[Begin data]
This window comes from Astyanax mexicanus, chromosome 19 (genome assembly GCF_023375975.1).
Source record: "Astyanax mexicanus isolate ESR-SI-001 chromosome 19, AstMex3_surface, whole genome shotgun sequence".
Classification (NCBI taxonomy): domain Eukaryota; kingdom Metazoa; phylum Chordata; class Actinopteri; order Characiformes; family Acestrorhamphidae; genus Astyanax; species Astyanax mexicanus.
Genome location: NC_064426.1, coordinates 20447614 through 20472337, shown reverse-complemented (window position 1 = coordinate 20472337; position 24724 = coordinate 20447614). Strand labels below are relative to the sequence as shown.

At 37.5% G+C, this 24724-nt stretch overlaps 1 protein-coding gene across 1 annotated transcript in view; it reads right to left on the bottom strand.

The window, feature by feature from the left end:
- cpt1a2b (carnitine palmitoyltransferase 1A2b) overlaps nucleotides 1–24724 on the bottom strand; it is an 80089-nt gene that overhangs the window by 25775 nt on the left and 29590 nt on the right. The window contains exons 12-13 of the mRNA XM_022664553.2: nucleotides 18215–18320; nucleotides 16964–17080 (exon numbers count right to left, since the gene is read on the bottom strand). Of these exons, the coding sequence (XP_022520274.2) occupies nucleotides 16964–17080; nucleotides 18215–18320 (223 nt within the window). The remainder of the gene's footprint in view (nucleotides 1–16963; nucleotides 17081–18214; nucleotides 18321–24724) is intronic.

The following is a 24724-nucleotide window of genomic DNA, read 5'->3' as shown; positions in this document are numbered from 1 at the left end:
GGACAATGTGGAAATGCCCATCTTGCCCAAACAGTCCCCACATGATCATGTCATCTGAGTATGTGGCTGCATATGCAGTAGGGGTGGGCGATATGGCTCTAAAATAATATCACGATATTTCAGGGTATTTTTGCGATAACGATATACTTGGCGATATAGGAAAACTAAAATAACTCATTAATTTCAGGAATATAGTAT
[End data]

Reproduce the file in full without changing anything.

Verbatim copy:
This window comes from Astyanax mexicanus, chromosome 19 (genome assembly GCF_023375975.1).
Source record: "Astyanax mexicanus isolate ESR-SI-001 chromosome 19, AstMex3_surface, whole genome shotgun sequence".
Classification (NCBI taxonomy): domain Eukaryota; kingdom Metazoa; phylum Chordata; class Actinopteri; order Characiformes; family Acestrorhamphidae; genus Astyanax; species Astyanax mexicanus.
Genome location: NC_064426.1, coordinates 20447614 through 20472337, shown reverse-complemented (window position 1 = coordinate 20472337; position 24724 = coordinate 20447614). Strand labels below are relative to the sequence as shown.

At 37.5% G+C, this 24724-nt stretch overlaps 1 protein-coding gene across 1 annotated transcript in view; it reads right to left on the bottom strand.

The window, feature by feature from the left end:
- cpt1a2b (carnitine palmitoyltransferase 1A2b) overlaps nucleotides 1–24724 on the bottom strand; it is an 80089-nt gene that overhangs the window by 25775 nt on the left and 29590 nt on the right. The window contains exons 12-13 of the mRNA XM_022664553.2: nucleotides 18215–18320; nucleotides 16964–17080 (exon numbers count right to left, since the gene is read on the bottom strand). Of these exons, the coding sequence (XP_022520274.2) occupies nucleotides 16964–17080; nucleotides 18215–18320 (223 nt within the window). The remainder of the gene's footprint in view (nucleotides 1–16963; nucleotides 17081–18214; nucleotides 18321–24724) is intronic.

The following is a 24724-nucleotide window of genomic DNA, read 5'->3' as shown; positions in this document are numbered from 1 at the left end:
GGACAATGTGGAAATGCCCATCTTGCCCAAACAGTCCCCACATGATCATGTCATCTGAGTATGTGGCTGCATATGCAGTAGGGGTGGGCGATATGGCTCTAAAATAATATCACGATATTTCAGGGTATTTTTGCGATAACGATATACTTGGCGATATAGGAAAACTAAAATAACTCATTAATTTCAGGAATATAGTAT